For some reason which I can’t remember right now, he had a major meltdown 30 minutes before bedtime. The fact that he was very tired probably explains why he was sitting on the couch crying with his head thrown back, eyes clamped shut and mouth wide open. When he cries like this, it’s like a dam has opened and all of Niagara Falls is gushing out of him. It’s hard to calm him down or reason with him about anything at this point.

In my head I was thinking, Aiya, what now?!?!?! and starting to feel like a pressure cooker about to burst open. I looked at hubby who was already exhausted from a crazy week at work and saw that he was getting frustrated, too (which is rare because he is very patient with the kids). Before I knew it, my own dam cracked and I was spewing out some harsh words at our son, until hubby shook his head and said, “It’s okay.”

What?! It’s not okay!! I wanted to yell. Instead I shut my mouth and stomped into the kitchen. After a while, our son ran out of steam and tears and stopped crying. We then convinced him he was tired and needed to sleep, and off we went to bed.

The following day hubby and I had a chance to debrief, meaning I had a chance to vent. I asked him how in the world he had stayed so calm and he admitted he almost lost his patience, but reminded himself not to go there.

“He didn’t deserve it,” hubby said about our son. “He just wanted some attention. He needed compassion.”

Image courtesy of luigi diamanti/freedigitalphotos.net

WOW.

If you can imagine, I totally moaned in frustration and disbelief at hubby’s comment. That was such a classic “give me a pencil so I can poke my eye out with it” kind of moment.

Of all the things I wanted to give to our son during his meltdown, compassion was NOT one of them. What I thought he deserved at the time was a good scream-fest about how unreasonable he was being – because he was. I thought I had the right to feel frustrated and impatient over his behavior – and maybe I did. But I missed an important point. Even if I was upset over how he was acting, I didn’t need to give in to the moment. The very thing I wanted him to do – control his emotions – was something I needed to do myself. But why? Simply because my love for my son should be bigger than his temporary meltdowns.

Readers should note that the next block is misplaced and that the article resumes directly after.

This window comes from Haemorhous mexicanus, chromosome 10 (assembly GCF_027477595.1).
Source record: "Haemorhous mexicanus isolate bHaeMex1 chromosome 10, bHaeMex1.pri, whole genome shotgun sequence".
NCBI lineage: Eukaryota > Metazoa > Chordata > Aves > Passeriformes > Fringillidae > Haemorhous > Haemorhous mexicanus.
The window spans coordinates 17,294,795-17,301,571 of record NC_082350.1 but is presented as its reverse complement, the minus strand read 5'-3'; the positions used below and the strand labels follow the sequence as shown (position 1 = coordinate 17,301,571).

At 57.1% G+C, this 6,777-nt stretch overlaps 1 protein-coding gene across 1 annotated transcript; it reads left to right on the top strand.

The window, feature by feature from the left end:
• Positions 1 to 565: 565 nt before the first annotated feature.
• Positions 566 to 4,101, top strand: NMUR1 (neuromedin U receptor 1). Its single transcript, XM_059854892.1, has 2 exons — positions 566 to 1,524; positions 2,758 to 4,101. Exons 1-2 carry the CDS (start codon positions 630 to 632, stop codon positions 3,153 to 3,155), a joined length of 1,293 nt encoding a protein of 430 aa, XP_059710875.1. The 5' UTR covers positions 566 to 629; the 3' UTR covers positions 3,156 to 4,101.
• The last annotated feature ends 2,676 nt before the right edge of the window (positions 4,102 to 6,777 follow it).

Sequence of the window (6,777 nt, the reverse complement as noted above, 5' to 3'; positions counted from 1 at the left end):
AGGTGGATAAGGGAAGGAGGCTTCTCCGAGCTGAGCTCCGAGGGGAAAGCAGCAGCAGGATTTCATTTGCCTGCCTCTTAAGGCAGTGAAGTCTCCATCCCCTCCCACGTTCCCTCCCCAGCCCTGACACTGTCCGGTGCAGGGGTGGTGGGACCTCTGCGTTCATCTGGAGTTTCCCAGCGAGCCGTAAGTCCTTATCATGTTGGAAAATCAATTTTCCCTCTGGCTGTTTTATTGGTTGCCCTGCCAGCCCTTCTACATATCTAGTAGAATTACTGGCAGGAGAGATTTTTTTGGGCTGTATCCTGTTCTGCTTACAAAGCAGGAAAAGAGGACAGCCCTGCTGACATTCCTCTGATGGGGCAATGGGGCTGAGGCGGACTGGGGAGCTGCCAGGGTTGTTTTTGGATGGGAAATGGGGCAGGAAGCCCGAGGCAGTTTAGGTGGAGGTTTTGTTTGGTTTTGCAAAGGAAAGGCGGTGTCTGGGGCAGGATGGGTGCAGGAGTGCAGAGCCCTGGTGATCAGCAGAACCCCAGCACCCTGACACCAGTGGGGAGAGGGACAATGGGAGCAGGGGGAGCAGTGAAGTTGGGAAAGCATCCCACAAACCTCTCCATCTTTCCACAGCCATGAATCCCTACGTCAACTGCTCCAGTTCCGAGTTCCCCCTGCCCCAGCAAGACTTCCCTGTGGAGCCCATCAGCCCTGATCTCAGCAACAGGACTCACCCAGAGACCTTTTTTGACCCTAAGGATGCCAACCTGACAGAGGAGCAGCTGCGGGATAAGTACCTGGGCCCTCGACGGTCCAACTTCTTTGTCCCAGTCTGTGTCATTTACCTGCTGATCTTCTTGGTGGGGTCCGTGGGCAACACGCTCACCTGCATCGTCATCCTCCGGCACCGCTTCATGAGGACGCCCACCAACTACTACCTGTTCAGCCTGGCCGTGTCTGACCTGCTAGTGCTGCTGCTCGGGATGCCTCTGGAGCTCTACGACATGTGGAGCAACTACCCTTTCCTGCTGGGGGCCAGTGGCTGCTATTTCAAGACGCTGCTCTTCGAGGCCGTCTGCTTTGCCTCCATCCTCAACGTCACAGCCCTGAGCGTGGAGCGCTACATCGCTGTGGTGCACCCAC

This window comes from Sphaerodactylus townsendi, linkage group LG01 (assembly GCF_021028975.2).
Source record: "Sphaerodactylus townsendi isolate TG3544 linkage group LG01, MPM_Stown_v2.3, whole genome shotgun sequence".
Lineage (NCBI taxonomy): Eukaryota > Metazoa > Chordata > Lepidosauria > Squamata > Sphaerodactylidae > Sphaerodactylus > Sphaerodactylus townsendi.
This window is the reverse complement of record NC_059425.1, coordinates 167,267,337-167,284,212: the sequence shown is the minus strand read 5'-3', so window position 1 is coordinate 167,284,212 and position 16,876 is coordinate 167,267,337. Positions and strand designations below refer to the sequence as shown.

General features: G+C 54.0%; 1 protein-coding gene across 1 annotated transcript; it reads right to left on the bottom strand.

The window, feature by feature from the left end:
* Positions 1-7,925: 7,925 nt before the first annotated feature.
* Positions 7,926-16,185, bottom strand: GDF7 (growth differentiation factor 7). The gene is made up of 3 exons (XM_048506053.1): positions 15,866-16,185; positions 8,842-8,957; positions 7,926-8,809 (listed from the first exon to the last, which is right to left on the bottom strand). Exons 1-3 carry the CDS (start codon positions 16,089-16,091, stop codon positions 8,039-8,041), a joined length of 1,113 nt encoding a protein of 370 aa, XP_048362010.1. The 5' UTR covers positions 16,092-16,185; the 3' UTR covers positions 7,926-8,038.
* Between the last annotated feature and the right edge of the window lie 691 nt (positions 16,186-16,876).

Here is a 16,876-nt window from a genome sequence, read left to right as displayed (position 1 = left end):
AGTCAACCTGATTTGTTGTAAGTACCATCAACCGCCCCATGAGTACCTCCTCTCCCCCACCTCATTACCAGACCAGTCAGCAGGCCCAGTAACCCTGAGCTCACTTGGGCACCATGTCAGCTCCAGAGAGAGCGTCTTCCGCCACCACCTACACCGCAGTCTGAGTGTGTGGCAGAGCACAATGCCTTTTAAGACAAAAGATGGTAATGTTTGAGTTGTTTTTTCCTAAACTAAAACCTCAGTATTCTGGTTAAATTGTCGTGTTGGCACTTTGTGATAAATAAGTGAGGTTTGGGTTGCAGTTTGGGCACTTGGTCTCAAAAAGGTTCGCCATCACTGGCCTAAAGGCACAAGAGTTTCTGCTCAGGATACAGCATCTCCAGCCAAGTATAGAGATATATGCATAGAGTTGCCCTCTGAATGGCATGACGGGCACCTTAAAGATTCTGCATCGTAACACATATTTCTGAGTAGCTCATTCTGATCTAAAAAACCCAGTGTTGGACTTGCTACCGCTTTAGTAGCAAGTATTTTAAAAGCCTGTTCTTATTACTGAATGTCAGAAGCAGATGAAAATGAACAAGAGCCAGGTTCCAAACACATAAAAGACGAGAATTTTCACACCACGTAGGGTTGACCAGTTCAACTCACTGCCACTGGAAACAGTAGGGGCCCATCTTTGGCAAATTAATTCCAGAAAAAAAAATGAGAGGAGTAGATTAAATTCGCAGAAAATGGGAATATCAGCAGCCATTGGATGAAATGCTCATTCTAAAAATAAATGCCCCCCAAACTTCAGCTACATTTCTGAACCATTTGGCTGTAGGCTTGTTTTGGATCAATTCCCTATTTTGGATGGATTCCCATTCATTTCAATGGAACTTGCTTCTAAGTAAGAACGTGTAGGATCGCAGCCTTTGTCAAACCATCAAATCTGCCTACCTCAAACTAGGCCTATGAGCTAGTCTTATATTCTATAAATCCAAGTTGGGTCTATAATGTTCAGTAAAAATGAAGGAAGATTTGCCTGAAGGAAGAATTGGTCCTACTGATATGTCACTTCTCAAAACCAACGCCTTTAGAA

If I could have taken a step back from the situation, I would have realized that pouring fuel on a fire never puts the fire out. It’s only when you douse the flames with water, does it die down. Yes, our son neither deserved nor benefitted from me pouring my wrath upon him. What he needed was my patience and understanding.

Oh, how I hate it when hubby is right! 😛 But I am oh so thankful that I learned something more that day about love. This verse from Micah 6:8 came to mind:

He has told you, O man, what is good;
and what does the Lord require of you,
but to do justice, and to love kindness,
and to walk humbly with your God.
I usually see this verse used for social justice issues, but I believe it applies just as much in our homes. Do we treat our kids justly? Do we show kindness to them? Do we acknowledge our weaknesses as parents and ask God to help us?

Sigh, sigh and sigh. So much for being a perfect parent! (I’m kidding, I know I’m not!)

I am really challenged by this verse. I almost feel like I have to go back to the “drawing board” and reevaluate the way I parent. At least I have a better idea of what I need to work on now and that’s justice, kindness and humility.

I just love this song by Chris Tomlin, “Kindness”, which speaks of our ultimate example of kindness. 🙂

What ideas and thoughts do you have about “doing justice” towards your children?